The Inuit and the Struggle for an Arctic Zone of Peace

Canadian delegation at the 2018 general assembly of the Inuit Circumpolar Conference,
held in Utqiagvik, Alaska.

Indigenous peoples of the Arctic, along with non-Indigenous residents, have a long and proud history of striving for a peaceful Arctic region. This includes the massive opposition to U.S. atomic bomb testing on Amchitka Island off Alaska in the 1960s and early 70s, the campaigns for peace in Nordic countries, and the long struggle of the Innu and Inuit peoples against the low-level and supersonic military flights that the Canadian government and various NATO countries conducted across Labrador and northern Quebec in the 1980s and 90s.

In 1989, in a powerful statement that still resonates today, Mary Simon, then President of the Inuit Circumpolar Conference (ICC), wrote eloquently about the need to establish an Arctic Zone of Peace. She points outs in her article that a vital starting point is to "recognize that vast regions in northern Canada, Alaska, Greenland and eastern Siberia constitute first and foremost the Inuit homeland" and that Inuit people do not want their traditional territories treated as "a strategic military and combat zone between eastern and Western alliances."[1]

She notes that the Inuit people, who have lived in the circumpolar regions for thousands of years, are the Arctic's legitimate spokespersons. Because their lands and communities "transcend the boundaries of four countries" (i.e. U.S., Canada, Greenland and Russia), the Inuit are in "a unique position to promote peace, security and arms control objectives among Arctic states."

"Any excessive military build-up in the North," she states, "whether by the Soviet Union [which was still in existence then] or the United States, only serves to divide the Arctic, perpetuate East-West tensions and the arms race, and put our people on opposing sides."

From an Inuit viewpoint, an Arctic zone of peace would not allow nuclear weapons or testing of weapons of mass destruction, nor military activities that "disrupt or undermine the communities, territories, rights and security of aboriginal and other northern peoples." In that regard, safeguarding the Arctic environment "must take precedence over military exercises and activities."

As a first step, the ICC proposes that Arctic nations must declare that an Arctic zone of peace should be a central objective for them, possibly brought about in stages. Furthermore, that, from these countries, "there must be an express commitment that their future military and arms control policies will be consistent with the objective of a zone for peace" and that Canadian and Nordic state territory "must not be used by any country for offensive and destabilizing military purposes."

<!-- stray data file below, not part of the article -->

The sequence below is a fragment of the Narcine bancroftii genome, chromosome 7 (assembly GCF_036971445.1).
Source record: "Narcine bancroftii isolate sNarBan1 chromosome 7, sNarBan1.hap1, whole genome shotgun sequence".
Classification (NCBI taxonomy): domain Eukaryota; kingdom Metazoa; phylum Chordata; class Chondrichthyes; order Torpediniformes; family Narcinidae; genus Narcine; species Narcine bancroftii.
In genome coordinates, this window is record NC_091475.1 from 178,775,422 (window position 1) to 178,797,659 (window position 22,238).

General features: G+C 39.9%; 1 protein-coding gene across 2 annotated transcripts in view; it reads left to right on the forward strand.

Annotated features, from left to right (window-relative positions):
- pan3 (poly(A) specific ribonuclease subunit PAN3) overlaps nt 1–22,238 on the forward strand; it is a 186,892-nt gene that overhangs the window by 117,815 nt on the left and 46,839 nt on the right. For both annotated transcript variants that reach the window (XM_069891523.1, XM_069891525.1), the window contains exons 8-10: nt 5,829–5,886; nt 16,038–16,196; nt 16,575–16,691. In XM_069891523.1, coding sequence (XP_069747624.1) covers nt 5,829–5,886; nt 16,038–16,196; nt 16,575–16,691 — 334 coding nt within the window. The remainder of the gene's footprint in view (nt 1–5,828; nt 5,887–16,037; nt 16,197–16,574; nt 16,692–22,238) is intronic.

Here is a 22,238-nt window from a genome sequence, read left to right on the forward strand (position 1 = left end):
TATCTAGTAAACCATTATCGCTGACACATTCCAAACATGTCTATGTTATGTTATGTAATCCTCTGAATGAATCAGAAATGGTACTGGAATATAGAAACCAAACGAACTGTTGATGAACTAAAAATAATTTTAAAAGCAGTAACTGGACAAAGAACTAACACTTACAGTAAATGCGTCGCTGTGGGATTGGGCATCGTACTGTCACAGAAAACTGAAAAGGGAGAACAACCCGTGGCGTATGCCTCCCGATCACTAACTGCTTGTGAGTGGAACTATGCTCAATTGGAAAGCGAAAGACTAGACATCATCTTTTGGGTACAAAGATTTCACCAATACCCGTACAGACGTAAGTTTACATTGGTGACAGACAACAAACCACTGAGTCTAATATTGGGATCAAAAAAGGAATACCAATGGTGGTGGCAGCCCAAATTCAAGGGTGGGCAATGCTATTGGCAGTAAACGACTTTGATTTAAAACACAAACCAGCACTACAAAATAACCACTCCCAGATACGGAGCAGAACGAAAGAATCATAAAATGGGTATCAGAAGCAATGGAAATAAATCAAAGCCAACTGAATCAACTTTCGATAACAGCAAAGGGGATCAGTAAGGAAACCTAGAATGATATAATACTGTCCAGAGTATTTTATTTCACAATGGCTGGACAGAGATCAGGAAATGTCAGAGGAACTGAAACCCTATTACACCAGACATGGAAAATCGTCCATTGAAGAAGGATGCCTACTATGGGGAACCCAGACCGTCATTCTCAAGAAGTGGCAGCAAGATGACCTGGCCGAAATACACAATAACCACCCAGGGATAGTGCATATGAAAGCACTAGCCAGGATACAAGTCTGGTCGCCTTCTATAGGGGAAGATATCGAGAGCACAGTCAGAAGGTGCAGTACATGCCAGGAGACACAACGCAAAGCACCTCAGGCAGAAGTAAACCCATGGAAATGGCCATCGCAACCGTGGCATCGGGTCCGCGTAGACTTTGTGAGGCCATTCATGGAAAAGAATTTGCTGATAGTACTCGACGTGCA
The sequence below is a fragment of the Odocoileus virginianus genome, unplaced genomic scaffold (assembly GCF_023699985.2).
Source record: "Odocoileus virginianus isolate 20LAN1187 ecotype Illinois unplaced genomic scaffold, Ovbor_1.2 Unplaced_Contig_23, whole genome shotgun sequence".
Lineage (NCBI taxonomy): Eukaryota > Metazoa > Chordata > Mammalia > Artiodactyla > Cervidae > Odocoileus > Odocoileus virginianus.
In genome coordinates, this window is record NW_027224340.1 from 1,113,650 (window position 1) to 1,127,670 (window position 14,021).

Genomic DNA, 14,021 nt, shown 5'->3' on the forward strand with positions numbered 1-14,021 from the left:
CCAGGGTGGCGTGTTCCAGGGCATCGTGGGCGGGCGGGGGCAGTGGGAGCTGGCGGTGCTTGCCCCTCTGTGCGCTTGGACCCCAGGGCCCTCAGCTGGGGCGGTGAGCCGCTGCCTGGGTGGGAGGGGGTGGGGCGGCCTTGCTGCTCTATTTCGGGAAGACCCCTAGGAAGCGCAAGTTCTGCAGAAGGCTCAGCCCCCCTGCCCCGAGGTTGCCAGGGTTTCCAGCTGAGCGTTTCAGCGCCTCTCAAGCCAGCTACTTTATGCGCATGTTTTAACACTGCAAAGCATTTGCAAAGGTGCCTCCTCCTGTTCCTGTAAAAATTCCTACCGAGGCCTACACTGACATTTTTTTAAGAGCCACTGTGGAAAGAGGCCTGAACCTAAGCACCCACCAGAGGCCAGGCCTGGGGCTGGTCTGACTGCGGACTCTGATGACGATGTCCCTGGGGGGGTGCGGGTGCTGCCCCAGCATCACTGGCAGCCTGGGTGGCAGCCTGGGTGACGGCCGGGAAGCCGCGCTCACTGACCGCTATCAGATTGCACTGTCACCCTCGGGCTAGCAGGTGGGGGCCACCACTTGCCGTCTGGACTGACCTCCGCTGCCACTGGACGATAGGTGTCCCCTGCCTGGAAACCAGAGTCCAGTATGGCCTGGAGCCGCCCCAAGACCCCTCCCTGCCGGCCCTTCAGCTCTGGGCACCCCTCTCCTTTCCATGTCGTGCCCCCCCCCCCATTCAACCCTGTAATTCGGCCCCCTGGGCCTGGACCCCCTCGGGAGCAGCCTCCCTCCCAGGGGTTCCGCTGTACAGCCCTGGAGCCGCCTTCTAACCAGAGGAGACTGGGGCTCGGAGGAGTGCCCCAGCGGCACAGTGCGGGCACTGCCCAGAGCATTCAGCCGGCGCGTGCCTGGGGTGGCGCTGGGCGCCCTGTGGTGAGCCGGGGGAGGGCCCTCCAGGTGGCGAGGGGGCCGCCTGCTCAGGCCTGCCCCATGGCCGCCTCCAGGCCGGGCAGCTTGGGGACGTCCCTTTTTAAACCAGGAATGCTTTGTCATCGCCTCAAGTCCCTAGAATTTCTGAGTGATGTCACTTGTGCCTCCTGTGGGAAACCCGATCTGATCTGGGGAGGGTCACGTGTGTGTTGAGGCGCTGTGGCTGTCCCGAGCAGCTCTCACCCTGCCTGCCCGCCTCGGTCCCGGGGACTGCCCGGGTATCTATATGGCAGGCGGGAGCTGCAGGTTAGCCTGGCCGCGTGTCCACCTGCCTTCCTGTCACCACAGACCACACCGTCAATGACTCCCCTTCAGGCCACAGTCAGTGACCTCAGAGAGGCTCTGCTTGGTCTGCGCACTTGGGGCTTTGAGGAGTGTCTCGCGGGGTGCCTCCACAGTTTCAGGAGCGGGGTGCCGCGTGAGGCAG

Suring the 1980s Inuit assert sovereignty over their lands, Ntesinan, and oppose low
level flights.

In addition, nuclear weapons and all air- and sea-launched cruise missiles must be banned and the naval uses of the Arctic reviewed, keeping in mind that "the principle of unrestricted 'freedom of navigation' on the high seas is out-dated and open to abuse by military powers."

An important step in reversing the trend of militarization would be to develop an "international legal framework that codifies offences against the peace and security of humankind" and that these standards would include such human rights "as the right to peace, the right to development and right to a safe and healthy environment."

In closing, she urged "all Arctic governments, regardless of their military affiliation or nuclear status, to embrace the idea of an Arctic zone of peace" and that for those whose ancestral home has always been the Arctic the future of the North merits no less!"


1. Simon, Mary. "Toward and Arctic Zone of Peace: An Inuit Perspective." Peace Research, Vol. 21, No. 4 (November 1989). Canadian Mennonite University.

This article was published in

Volume 49 Number 12 - April 6, 2019

Article Link:
The Inuit and the Struggle for an Arctic Zone of Peace


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